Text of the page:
It’s a Disaster

A new paper titled “Normalizing economic loss from natural disasters: A global analysis” by Neumayer and Barthel (NM2010) in the top journal Global Environmental Change introduces a new method to normalize disaster-related economic losses over time. In the past there have been a few papers dealing with the issue that we see rising disaster losses, yet also increasing wealth, so the question is whether more disasters or more fancy beach houses are ultimately behind the upward damage figures. NM2010 state in their abstract (emphasis added):

In this article, we argue that the conventional methodology for normalizing economic loss is problematic since it normalizes for changes in wealth over time, but fails to normalize for differences in wealth across space at any given point of time. We introduce an alternative methodology that overcomes this problem in theory, but faces many more problems in its empirical application. Applying, therefore, both methods to the most comprehensive existing global dataset of natural disaster loss, in general we find no significant upward trends in normalized disaster damage over the period 1980–2009 globally, regionally, for specific disasters or for specific disasters in specific regions.

I have myself thought about this issue in German at Die Klimakrise here and here, and I can’t help to notice that this paper, just as several others before, fail on one crucial account: They do not look into mitigation, i.e. defensive measures against disasters (I don’t really know why this isn’t called adaptation, maybe it’s meant as mitigating e.g. storm damages?). In a word, these papers treat present-day disaster preparedness as if it was the same a few decades or even a century ago. And that’s simply not the case.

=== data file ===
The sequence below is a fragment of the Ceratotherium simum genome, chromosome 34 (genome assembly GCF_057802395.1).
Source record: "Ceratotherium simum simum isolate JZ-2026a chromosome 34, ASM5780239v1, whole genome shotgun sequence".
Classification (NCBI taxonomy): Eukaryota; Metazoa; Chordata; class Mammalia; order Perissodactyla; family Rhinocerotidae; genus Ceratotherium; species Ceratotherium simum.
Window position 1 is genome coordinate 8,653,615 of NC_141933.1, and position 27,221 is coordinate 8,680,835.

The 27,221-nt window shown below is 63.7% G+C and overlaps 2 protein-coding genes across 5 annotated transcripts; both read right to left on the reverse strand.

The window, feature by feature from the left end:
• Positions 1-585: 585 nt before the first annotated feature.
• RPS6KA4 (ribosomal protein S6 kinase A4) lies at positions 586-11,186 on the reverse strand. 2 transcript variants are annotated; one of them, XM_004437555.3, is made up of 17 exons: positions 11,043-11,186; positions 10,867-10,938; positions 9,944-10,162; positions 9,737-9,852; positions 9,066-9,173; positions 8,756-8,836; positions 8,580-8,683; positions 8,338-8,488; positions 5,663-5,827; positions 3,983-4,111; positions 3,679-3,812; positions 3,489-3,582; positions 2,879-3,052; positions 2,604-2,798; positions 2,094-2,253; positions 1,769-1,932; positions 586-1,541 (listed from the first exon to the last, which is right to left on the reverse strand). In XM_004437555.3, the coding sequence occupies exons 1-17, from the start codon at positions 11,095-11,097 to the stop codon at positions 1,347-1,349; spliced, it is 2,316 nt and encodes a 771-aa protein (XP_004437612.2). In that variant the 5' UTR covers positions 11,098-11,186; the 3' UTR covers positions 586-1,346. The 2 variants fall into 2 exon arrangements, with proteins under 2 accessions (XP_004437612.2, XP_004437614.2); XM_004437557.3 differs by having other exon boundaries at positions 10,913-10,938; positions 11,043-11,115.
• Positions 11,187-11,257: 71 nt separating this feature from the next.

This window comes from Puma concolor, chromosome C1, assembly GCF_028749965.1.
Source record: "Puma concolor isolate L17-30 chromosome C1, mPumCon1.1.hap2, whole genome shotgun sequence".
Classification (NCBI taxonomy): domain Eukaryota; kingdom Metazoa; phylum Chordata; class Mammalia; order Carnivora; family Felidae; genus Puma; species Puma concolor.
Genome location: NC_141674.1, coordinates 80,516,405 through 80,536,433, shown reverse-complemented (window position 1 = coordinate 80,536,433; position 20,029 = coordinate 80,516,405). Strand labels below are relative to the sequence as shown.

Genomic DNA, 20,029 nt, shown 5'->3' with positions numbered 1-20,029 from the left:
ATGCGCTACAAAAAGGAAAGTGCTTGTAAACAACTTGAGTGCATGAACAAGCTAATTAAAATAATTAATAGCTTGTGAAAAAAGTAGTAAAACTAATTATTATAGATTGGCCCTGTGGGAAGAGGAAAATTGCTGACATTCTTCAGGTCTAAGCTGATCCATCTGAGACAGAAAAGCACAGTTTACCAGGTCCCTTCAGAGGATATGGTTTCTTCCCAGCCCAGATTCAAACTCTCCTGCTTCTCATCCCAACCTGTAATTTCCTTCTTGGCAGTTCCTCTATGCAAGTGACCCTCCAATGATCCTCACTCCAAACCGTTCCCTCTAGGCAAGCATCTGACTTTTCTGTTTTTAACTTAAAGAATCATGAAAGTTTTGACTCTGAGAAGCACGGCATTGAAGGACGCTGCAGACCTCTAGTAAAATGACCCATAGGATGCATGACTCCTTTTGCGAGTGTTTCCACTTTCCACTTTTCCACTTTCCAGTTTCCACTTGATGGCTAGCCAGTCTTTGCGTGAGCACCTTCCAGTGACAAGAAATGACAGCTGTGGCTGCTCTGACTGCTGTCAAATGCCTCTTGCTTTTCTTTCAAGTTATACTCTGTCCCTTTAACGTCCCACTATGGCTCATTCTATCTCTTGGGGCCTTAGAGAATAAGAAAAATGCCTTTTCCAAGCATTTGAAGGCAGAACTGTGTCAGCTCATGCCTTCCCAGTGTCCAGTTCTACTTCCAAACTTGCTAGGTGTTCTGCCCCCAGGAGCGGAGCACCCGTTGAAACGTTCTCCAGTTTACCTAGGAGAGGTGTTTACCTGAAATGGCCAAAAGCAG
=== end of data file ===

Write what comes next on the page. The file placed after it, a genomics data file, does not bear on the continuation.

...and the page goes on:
Now don’t get me wrong: Scientifically, this is perfectly fine. It is stated in the papers that mitigation measures are not evalued, and that the results should therefore be taken with caution. However, since we have seen a lot of criticism against some climate scientists allegedly not communicating clearly enough about, say, uncertainties and inconclusive research results, one has to wonder how these papers are being discussed in the blogosphere. Rabett Run has had some interesting questions about this back in February 2010 following my own observations, so it’s worth looking again.